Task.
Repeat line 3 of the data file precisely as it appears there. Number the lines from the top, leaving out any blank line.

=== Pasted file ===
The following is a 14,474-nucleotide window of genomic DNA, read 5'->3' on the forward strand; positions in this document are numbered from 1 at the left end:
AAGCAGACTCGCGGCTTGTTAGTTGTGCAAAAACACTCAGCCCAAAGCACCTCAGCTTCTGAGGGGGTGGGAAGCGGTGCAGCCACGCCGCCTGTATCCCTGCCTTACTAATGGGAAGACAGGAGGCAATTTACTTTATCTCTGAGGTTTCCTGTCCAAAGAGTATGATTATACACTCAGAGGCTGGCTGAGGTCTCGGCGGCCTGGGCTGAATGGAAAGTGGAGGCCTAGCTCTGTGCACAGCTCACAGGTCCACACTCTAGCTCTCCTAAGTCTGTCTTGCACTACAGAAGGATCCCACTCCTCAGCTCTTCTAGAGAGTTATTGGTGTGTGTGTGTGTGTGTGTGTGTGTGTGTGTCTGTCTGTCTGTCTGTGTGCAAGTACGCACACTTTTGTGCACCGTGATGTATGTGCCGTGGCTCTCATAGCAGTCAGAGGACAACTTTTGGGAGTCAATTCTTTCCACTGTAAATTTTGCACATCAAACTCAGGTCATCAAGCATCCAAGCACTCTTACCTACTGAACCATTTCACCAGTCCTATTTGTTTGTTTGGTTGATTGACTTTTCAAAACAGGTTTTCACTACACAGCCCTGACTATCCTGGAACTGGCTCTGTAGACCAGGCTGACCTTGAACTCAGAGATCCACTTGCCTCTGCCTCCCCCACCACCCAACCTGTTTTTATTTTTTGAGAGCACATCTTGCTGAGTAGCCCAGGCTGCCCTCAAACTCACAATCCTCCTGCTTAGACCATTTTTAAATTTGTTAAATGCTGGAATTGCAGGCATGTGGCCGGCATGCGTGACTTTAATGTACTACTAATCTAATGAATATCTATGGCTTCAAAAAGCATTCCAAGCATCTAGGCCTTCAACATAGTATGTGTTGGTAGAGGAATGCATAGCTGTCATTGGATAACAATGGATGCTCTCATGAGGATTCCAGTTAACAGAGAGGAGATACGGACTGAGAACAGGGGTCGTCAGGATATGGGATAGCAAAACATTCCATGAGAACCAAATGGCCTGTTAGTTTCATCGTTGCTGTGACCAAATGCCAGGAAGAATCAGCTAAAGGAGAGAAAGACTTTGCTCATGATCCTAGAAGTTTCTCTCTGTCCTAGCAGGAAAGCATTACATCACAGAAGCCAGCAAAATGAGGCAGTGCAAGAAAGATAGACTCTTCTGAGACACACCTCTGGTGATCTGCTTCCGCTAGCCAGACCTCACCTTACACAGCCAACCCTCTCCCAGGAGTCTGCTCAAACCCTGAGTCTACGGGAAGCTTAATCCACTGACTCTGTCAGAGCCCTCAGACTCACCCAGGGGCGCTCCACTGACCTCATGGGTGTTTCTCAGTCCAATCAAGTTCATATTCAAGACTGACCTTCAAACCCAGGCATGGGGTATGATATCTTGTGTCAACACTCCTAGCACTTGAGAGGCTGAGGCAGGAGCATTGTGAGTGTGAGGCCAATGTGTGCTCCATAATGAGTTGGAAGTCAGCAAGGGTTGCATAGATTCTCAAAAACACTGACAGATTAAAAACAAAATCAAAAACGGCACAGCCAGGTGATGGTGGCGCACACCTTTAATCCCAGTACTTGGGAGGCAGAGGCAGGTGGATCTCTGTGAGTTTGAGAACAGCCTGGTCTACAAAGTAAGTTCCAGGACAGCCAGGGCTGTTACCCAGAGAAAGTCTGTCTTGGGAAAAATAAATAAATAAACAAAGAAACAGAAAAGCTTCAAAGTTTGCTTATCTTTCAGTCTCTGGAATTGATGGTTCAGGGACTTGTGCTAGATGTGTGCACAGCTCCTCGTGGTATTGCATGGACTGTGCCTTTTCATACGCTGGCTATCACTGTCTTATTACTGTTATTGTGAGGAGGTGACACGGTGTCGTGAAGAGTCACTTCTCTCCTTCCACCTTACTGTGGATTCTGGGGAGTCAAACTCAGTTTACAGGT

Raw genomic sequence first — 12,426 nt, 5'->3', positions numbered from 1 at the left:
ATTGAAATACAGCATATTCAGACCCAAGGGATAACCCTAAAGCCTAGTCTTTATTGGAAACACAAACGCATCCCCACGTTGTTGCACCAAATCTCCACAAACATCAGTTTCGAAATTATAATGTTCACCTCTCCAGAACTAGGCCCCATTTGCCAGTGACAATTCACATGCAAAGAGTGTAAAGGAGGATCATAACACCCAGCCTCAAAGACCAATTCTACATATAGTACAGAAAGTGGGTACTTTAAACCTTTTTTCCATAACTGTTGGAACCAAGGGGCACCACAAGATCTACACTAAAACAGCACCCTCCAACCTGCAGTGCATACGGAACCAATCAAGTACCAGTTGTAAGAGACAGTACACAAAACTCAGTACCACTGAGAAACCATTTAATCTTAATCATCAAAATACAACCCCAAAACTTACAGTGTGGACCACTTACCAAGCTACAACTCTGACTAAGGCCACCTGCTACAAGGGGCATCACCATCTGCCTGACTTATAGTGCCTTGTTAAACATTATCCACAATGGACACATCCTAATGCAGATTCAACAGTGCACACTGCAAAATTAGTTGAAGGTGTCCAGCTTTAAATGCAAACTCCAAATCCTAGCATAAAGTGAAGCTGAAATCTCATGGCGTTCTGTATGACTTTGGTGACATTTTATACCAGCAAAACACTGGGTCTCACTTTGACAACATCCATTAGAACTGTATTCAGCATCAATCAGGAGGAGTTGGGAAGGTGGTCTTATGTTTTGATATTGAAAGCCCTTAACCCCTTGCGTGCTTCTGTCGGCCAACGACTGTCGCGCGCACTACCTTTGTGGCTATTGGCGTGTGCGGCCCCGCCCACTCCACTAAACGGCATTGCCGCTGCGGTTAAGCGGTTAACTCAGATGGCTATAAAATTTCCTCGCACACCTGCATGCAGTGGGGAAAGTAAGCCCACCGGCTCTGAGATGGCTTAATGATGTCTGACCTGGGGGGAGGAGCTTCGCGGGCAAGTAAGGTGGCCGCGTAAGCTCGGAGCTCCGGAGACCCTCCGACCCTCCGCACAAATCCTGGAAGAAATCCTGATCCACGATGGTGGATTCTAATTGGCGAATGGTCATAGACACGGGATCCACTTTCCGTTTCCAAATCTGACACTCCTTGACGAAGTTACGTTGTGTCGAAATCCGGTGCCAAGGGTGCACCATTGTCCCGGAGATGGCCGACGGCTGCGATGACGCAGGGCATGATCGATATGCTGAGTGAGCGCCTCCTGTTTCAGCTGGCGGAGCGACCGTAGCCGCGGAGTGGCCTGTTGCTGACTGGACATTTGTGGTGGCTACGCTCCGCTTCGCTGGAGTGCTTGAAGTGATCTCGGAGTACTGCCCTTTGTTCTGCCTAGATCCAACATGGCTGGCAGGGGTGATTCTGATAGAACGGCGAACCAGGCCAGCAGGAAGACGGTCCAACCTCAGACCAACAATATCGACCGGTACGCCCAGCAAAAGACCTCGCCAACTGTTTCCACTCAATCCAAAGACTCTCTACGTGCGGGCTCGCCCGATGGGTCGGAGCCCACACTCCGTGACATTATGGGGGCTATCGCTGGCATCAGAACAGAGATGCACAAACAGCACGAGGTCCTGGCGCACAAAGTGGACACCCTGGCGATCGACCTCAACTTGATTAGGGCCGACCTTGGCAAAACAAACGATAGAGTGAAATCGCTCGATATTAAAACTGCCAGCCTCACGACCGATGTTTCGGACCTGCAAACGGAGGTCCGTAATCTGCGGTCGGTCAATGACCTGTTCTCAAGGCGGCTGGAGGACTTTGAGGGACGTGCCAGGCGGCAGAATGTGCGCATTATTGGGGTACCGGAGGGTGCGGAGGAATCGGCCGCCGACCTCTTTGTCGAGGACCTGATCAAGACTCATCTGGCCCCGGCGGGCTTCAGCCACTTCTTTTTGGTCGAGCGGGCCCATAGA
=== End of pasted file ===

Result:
Raw genomic sequence first — 12,426 nt, 5'->3', positions numbered from 1 at the left: